Revisionist Baking Tenets
Revisionist Baking supports
a 'best practices' approach to baking.
It believes that by using the best methods and ingredients, that all baked goods can be delicious, nutrient dense and completely digestible.That baking can, at all times, contribute to our health and wellbeing.
Revisionist Baking Practices
RB is not against wheat, but researches and develops using other grains to broaden what's unfortuantly become a baking monoculture.
How the Baking Society was born
I’ve always loved to bake and I was baking breads, cakes, pies, and cookies on my own from age nine. I was right there for the whole American Bread Renaissance in the 90’s, I studied bread traditions, taught baking classes, sold and traded bread, and always with wheat. Until. Until, I developed non stop rashes, asthma, and fatigue. I finally figured out after several years of suffering, that I had a wheat sensitivity, baker’s asthma, and at the same time other troubles with digestion and blood sugar.
I'd scoffed at the GF trend
This severe setback forced me to experiment, while gluten wasn’t and isn’t my issue, I did develop a lot more compassion as I started teaching gluten free baking and heard other people’s stories. They weren’t trying to make life hard for bakers, they just wanted to eat their normal, comforting foods again.
I set to work with my skills as a recipe developer and baker, to experiment and find a way back into baking for myself and family. My initial ah ha came through my teaching traditional international foodways classes. I kept noticing that all around the world, in the older recipes especially, that the grains were fermented in one way or another, but in the modern recipes they weren’t. This went way beyond Nourishing Traditions and Sally Fallon. This food was amazing, delicious, straightforward, and easy to bake.
a wayward baker's journey
There are so many stories I could tell about my journey as I inched along, putting one clue after another together. A line in The Cake Bible by Rose Levy Beranbuam, about how starches were actually superior to cake flour in their ability to be moist and tender; Richard Bertinet in Crust, discussing firm levains and how he stores and uses them; The discussion in Peter Reinhart’s The Baker’s Apprentice, about the role of enzymes in flavor development; Elizabeth David’s English Bread and Yeast Cookery mentions of metail-- the accidental early interplanting of grain crops together and its effects on flour production;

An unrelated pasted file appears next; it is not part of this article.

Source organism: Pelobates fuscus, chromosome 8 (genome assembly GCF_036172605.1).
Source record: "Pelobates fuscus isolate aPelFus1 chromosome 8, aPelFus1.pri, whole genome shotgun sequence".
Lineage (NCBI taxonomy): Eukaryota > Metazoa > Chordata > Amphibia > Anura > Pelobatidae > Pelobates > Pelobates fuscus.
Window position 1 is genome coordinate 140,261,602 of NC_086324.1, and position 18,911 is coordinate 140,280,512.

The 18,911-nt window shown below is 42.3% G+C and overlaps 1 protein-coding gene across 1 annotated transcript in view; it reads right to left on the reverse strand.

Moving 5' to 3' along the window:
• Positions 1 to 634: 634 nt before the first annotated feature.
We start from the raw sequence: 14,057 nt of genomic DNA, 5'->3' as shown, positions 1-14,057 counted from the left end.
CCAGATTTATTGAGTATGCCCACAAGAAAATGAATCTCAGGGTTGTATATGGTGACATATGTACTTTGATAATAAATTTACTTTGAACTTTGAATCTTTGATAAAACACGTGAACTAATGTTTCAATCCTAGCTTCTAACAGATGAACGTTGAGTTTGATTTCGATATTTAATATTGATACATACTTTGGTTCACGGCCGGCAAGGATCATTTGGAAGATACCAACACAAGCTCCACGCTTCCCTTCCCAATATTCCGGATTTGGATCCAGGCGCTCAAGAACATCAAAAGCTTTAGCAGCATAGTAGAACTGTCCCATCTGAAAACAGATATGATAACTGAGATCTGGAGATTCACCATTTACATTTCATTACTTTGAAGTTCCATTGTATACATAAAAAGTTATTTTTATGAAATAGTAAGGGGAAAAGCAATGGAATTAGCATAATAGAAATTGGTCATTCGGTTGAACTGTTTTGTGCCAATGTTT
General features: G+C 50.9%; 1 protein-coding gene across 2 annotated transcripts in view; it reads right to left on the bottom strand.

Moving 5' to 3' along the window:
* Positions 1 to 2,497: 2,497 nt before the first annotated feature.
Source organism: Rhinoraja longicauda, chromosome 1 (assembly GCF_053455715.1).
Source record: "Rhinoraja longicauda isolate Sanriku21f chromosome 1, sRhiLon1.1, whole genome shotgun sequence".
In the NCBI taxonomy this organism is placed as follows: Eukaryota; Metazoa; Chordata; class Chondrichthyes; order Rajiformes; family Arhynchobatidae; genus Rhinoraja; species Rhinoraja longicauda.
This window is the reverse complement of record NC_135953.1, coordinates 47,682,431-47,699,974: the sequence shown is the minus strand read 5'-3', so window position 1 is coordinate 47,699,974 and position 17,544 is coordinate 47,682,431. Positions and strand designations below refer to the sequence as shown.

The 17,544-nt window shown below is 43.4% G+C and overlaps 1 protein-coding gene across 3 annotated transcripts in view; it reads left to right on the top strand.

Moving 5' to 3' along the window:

my reading and experimenting with gluten free baking, so I could teach it competently. My being disappointed with what was out there, and devising my own methods, failing, and then succeeding more and more until I came to realize that gluten free baking could contribute to baking methods in general, if only because it forces us out of our habitual assumptions and patterns.
I eventually put sourdough, gluten free, and alternative grains, legumes, and other forms of fermentation together, and called it, amused with myself for its pompous name-- The Society for Revisionist Baking. I’m the only member that I know of, but I haven’t tried for recruits. Until now I’ve been too busy in my home kitchen laboratory working out recipes and methods.
Serious reassessment time
While wheat will never be surpassed for the baking of chewy-pull risen breads, and they are so delicious. I think we need to take a serious look and reassessment of its claim to superior baking for a whole score of other categories including cakes, muffins, quick breads, some pastries, cookies, flatbreads, crackers, and many sourdough breads.
RB Method Posts and Recipes
Type Key Words into the nifty search bar and it'll magically take you to some fabulous RB posts.
Key Words To Try: Baking, Revisionist Baking, Method Monday, Gluten Free, Rye, Barley...